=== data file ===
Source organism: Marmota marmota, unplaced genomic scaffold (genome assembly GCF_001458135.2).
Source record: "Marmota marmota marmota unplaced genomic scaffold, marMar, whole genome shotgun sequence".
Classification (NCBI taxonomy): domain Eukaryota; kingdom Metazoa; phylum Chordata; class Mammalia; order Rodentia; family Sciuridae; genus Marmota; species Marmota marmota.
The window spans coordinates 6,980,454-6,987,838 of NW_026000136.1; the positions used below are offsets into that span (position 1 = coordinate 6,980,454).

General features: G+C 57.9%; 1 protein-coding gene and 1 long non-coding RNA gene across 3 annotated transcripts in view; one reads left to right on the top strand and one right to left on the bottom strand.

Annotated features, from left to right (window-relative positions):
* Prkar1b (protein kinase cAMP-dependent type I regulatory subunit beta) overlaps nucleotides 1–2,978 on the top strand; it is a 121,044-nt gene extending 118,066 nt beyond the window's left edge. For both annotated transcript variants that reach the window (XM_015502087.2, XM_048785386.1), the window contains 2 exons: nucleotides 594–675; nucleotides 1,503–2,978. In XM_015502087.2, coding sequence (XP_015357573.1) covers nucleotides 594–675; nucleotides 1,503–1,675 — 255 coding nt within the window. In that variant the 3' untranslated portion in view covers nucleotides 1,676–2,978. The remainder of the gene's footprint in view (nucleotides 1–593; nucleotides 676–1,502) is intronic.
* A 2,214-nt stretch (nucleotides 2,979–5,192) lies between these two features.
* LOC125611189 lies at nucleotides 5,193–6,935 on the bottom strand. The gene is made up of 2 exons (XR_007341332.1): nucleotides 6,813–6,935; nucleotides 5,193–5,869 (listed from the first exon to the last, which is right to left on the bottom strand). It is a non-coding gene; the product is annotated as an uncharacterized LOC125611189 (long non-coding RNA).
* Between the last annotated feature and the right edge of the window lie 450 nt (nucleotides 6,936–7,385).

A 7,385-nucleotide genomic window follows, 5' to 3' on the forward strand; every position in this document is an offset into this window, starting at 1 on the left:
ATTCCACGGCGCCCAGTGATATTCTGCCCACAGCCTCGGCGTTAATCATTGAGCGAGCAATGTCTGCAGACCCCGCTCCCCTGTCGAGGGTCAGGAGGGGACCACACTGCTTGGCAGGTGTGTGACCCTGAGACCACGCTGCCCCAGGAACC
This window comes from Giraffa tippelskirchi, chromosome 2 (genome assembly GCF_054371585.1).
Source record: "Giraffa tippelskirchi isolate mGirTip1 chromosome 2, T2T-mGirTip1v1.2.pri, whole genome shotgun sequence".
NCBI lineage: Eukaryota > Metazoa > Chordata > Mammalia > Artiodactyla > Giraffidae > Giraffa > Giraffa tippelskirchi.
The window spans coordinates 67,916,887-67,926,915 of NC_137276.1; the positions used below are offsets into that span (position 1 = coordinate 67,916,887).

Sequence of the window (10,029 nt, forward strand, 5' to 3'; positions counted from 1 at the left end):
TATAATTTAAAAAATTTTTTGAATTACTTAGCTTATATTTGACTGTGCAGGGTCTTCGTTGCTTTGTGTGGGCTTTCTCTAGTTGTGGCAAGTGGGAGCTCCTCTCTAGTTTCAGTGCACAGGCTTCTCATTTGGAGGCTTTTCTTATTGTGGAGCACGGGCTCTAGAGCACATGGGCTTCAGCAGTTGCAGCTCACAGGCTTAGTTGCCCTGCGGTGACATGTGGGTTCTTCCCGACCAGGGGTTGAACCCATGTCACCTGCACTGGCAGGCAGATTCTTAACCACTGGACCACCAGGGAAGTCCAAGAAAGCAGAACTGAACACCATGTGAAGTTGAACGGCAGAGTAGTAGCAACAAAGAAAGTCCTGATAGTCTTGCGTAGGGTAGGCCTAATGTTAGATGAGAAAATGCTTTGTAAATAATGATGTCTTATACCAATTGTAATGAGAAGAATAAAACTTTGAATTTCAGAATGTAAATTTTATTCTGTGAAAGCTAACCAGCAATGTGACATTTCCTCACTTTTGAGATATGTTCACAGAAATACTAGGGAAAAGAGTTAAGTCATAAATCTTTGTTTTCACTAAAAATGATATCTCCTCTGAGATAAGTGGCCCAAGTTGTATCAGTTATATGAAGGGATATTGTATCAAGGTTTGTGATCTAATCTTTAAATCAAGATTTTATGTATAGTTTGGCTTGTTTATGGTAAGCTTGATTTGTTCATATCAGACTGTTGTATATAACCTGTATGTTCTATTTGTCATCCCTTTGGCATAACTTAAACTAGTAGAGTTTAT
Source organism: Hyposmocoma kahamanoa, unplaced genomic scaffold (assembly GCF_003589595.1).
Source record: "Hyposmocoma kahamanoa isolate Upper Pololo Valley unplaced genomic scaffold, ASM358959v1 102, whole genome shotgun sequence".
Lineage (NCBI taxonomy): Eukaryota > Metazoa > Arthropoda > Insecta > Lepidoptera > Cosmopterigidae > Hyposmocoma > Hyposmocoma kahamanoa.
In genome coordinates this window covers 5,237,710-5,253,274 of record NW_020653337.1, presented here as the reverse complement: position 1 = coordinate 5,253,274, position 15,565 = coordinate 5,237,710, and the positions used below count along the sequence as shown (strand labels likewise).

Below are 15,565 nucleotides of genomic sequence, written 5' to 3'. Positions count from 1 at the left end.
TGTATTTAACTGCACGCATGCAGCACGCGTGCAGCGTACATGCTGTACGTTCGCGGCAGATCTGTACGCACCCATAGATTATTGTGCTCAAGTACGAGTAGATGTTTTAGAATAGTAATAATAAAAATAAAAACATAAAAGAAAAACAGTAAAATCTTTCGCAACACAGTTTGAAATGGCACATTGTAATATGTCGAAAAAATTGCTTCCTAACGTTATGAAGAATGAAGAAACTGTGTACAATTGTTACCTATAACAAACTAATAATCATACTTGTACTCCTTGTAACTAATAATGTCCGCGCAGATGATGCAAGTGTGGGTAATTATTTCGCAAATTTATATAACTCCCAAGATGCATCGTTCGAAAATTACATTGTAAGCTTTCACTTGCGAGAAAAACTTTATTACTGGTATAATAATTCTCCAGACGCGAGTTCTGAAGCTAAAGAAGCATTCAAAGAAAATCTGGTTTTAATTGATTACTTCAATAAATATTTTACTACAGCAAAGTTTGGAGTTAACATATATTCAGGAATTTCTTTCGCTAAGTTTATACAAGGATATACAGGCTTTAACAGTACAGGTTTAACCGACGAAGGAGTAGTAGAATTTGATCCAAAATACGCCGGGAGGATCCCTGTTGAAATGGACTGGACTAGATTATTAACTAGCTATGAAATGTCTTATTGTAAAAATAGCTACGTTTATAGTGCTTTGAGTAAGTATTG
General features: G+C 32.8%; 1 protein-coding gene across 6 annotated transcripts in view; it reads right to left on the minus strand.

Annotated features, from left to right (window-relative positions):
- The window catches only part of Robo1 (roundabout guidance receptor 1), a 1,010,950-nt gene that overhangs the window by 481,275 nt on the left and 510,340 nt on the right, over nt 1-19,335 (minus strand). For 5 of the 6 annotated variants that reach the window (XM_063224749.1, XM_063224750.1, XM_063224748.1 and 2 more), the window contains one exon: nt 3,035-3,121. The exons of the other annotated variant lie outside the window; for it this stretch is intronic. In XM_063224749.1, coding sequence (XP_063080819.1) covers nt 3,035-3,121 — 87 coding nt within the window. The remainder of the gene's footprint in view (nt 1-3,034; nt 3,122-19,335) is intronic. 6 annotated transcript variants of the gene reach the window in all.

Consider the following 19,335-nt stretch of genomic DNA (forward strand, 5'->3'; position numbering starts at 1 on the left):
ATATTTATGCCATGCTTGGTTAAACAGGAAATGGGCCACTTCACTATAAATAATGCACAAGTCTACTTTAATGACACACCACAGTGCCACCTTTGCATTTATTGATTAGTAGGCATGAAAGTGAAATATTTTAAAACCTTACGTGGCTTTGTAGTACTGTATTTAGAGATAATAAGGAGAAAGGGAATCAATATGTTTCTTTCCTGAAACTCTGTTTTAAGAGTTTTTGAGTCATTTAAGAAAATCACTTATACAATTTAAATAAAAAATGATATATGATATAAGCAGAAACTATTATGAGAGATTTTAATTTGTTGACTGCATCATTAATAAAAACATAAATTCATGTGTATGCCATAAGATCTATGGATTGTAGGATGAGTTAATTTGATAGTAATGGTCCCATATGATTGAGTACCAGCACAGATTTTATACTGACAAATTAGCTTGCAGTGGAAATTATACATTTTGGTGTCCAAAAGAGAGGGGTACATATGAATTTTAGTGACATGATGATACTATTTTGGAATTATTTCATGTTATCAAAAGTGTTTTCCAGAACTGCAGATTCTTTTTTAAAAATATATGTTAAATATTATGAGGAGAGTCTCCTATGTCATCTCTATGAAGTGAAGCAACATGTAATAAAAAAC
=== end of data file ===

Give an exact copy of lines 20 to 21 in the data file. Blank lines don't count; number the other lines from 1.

Source record: "Hyposmocoma kahamanoa isolate Upper Pololo Valley unplaced genomic scaffold, ASM358959v1 102, whole genome shotgun sequence".
Lineage (NCBI taxonomy): Eukaryota > Metazoa > Arthropoda > Insecta > Lepidoptera > Cosmopterigidae > Hyposmocoma > Hyposmocoma kahamanoa.